Now that you have your script and your department heads, it’s time to plan your mini-masterpiece.
I cannot stress this enough: Preproduction is critical. It’s where you can take as much time as you need to analyze every scenario. Doing plenty of pre-production ensures you won’t waste precious time (and money) in production trying to solve problems.
Here is a quick checklist of the things you should do during pre-production. Wherever possible, I’ve offered links to helpful articles and videos that detail those steps.
Quick Tip: Usually rental houses also have insurance you can buy if you don’t want to go through the labor of getting a secondary insurance company.
It’s time to look for your actors. So cast that net wide!
But wait, are the actors in your film going to be union (Screen Actors Guild aka SAG) or Non-Union? The difference is as simple as it sounds. It’s very easy to become a SAG signatory production and it comes with a big benefit. As a signatory, you can cast SAG actors in your production. These artists have put significant work into their craft and can bring your character to life properly.
Quick Tip: When it comes to budget, paying actors is one area I recommend investing in. For $300 a day you can probably get yourself a skilled actor who’s willing to work on your amazing film.
It’s time… your big directorial debut.
Really my best advice at this point is slow down. Give yourself time to think things through but try to avoid over-thinking things.
How many takes per shot? My suggestion is three, max. Feel confident when you’ve got a good one.
Do your best to stick to your schedule. Don’t divert from it unless you have to. If you get behind, just look to your team to get you back on track. Stick to your shot list and start making decisions on what’s necessary to move the story forward. Sometimes, you’ll find setups and shots that were unnecessary. Cross them off your list.
Gary Marshall said, “Editing is the only process. The shooting is the pleasant work. The editing makes the movie, so I spend all my life in editing.”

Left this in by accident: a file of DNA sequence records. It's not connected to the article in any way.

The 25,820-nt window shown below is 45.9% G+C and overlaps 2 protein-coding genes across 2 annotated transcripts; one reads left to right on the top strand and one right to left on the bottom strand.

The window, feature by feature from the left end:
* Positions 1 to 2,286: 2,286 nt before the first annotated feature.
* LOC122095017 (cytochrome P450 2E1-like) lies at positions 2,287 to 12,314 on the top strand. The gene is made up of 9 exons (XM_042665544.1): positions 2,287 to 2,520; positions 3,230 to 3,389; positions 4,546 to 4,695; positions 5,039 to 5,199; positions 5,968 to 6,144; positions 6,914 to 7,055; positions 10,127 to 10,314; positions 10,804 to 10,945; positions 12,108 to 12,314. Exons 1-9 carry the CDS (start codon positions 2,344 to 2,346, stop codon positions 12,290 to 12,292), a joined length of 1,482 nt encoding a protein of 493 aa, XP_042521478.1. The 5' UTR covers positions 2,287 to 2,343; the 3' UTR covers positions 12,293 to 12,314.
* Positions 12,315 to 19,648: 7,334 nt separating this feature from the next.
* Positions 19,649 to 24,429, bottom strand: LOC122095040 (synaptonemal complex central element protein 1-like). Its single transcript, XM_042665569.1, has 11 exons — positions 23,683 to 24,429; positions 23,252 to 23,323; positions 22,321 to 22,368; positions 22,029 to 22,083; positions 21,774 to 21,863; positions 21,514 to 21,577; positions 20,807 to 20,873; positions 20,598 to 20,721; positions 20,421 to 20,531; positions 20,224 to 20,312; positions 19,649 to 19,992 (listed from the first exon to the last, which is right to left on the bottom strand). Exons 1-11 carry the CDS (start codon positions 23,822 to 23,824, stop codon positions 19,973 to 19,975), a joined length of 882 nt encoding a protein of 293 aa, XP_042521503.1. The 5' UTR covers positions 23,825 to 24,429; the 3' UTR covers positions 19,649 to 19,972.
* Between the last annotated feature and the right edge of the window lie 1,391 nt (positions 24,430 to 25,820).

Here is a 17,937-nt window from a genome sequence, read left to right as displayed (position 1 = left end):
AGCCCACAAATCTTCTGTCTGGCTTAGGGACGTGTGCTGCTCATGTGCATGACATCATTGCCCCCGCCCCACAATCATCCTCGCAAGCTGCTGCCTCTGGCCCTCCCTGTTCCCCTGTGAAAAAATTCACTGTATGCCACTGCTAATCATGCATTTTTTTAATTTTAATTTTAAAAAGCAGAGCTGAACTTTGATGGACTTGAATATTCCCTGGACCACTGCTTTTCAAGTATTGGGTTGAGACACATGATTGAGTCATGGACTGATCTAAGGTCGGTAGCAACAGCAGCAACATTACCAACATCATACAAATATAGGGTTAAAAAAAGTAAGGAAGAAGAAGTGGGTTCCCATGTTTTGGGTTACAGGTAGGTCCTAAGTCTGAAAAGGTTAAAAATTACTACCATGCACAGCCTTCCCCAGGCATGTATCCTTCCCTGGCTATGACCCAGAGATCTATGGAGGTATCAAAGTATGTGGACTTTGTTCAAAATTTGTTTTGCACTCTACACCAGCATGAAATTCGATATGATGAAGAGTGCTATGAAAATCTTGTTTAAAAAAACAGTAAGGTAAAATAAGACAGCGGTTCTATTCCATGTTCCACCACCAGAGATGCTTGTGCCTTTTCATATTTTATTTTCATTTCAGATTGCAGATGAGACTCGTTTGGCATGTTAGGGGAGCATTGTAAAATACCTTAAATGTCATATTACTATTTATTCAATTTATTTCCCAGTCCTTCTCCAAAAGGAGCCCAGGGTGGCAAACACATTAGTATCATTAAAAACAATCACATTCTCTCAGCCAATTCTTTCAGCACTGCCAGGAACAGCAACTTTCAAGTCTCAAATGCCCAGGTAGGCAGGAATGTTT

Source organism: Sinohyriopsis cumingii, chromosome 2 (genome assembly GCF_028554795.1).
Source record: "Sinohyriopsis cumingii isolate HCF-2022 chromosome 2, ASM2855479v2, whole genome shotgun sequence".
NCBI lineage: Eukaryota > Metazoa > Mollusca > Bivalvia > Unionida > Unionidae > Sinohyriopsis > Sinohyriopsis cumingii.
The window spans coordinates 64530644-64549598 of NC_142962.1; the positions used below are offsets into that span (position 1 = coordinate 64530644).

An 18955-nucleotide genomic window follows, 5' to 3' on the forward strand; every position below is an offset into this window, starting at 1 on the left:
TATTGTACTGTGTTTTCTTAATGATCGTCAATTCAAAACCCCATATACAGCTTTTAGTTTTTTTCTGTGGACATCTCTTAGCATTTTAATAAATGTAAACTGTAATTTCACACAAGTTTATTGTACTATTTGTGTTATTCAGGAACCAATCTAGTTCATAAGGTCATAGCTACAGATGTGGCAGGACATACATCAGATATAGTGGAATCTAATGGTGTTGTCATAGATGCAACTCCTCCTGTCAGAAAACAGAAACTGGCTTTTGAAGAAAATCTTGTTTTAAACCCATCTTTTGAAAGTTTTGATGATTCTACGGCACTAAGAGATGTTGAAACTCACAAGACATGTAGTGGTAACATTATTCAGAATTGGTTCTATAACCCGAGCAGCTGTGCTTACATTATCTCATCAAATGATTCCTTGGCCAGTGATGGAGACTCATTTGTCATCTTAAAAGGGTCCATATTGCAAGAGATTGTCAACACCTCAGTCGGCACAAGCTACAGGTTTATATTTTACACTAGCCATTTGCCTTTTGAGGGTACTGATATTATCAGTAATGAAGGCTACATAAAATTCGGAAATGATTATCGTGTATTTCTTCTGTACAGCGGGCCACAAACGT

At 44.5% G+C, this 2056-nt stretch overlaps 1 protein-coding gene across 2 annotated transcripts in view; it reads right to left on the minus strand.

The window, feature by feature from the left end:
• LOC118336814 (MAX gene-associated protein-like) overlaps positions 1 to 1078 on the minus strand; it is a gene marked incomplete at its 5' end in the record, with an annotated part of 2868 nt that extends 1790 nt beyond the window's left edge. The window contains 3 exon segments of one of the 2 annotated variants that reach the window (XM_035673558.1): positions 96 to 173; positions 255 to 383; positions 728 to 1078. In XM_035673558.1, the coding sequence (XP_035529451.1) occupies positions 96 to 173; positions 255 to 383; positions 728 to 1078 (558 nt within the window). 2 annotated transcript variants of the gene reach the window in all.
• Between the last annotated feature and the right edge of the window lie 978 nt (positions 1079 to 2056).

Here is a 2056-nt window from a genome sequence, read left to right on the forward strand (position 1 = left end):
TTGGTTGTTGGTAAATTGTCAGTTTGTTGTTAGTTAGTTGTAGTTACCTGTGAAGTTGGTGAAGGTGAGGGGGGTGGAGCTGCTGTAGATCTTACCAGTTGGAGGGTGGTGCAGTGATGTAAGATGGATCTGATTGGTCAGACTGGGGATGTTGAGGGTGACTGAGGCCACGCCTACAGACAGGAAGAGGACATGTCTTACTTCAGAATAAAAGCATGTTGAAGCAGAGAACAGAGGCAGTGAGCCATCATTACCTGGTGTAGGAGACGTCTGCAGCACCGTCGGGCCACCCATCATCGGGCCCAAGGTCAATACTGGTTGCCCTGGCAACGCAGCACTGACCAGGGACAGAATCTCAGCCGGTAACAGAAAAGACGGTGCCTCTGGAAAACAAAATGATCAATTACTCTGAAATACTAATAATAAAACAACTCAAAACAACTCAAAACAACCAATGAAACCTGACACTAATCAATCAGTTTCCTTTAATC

It’s an editor’s job to distance themselves from the material. If you’re editing, you are no longer the writer or the director. In this new role, it’s your job to present the best version of your work to your audience. As you go through this process, imagine you are one of them.
From my experience, the audience often misses things that mean the most to me artistically. That 40’s, nostalgia reference to Casablanca? It went over their heads. Did I want to linger on that establishing shot with the cool shadows? It can probably be trimmed. Make sure your attachment to your favorite creative moments doesn’t cloud your judgment about what should stay in the final cut.
On the flip side, your editor can discover aspects to your film you thought were inconsequential. Be open to discovering new moments as you review your takes.
If you are editing the film yourself, get help. Make sure you have someone else – a pair of trusted eyes who will be awfully honest when it comes to reviewing your cut.
Warning: When you’re done and see your rough cut for the first time, you are going to get this almost euphoric feeling. But you won’t get that feeling as you move ahead with your next round of edits. Don’t make the mistake of getting trapped in re-cutting purgatory because you are trying to experience that feeling again.
Far too many times I have seen my friends butcher their films because they could never quit editing and refining.
Quick Tip: Keep the film short. Festivals are programmed which means the more films they can fit, the more money they make. In my opinion, the ideal length is ten minutes or less.
Congrats you did it! It was tough. Maybe it almost killed you, but you made it to the end.
Now, submit your film to festivals. My recommendation is to use filmfreeway.com. It has an amazing interface that navigates you through film festivals based on what you’re looking for.
Quick Tip: Read each festival’s description to decide if it’s right for your film. For example, if you made a horror film, don’t waste your money submitting to faith-based film festivals.
So there you have it. Take these two articles and print them, put them in your production bible, and make them your cheat sheet. The truth is, even for feature film directors, these fundamentals apply to every new project.
Good luck with your film, and I’ll see you on the red carpet.
This article is the second half of a two-part series about making your first short film on a small budget. Be sure to check out Part 1 here.